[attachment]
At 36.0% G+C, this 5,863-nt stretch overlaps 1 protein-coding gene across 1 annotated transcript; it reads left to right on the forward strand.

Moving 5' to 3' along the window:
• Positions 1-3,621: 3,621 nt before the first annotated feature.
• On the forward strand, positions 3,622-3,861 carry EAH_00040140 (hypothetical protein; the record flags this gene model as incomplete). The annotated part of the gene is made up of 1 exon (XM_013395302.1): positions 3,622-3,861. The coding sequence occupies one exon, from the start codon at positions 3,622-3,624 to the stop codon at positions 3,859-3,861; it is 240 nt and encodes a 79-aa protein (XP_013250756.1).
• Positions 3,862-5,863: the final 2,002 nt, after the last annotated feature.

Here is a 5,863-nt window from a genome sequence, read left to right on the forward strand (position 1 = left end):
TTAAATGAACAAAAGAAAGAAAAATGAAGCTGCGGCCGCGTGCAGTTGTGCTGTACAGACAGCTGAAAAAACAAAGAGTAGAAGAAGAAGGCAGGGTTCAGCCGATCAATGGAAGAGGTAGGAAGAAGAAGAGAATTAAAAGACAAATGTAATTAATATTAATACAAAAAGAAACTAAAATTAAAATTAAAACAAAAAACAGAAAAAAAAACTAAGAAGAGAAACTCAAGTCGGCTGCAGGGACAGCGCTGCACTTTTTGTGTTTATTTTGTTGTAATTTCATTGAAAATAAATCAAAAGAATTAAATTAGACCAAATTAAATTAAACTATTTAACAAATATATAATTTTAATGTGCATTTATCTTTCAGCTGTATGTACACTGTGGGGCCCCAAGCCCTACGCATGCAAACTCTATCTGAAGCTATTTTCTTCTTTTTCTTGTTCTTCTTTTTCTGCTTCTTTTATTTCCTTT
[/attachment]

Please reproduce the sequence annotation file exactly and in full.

At 36.0% G+C, this 5,863-nt stretch overlaps 1 protein-coding gene across 1 annotated transcript; it reads left to right on the forward strand.

Moving 5' to 3' along the window:
• Positions 1-3,621: 3,621 nt before the first annotated feature.
• On the forward strand, positions 3,622-3,861 carry EAH_00040140 (hypothetical protein; the record flags this gene model as incomplete). The annotated part of the gene is made up of 1 exon (XM_013395302.1): positions 3,622-3,861. The coding sequence occupies one exon, from the start codon at positions 3,622-3,624 to the stop codon at positions 3,859-3,861; it is 240 nt and encodes a 79-aa protein (XP_013250756.1).
• Positions 3,862-5,863: the final 2,002 nt, after the last annotated feature.

Here is a 5,863-nt window from a genome sequence, read left to right on the forward strand (position 1 = left end):
TTAAATGAACAAAAGAAAGAAAAATGAAGCTGCGGCCGCGTGCAGTTGTGCTGTACAGACAGCTGAAAAAACAAAGAGTAGAAGAAGAAGGCAGGGTTCAGCCGATCAATGGAAGAGGTAGGAAGAAGAAGAGAATTAAAAGACAAATGTAATTAATATTAATACAAAAAGAAACTAAAATTAAAATTAAAACAAAAAACAGAAAAAAAAACTAAGAAGAGAAACTCAAGTCGGCTGCAGGGACAGCGCTGCACTTTTTGTGTTTATTTTGTTGTAATTTCATTGAAAATAAATCAAAAGAATTAAATTAGACCAAATTAAATTAAACTATTTAACAAATATATAATTTTAATGTGCATTTATCTTTCAGCTGTATGTACACTGTGGGGCCCCAAGCCCTACGCATGCAAACTCTATCTGAAGCTATTTTCTTCTTTTTCTTGTTCTTCTTTTTCTGCTTCTTTTATTTCCTTT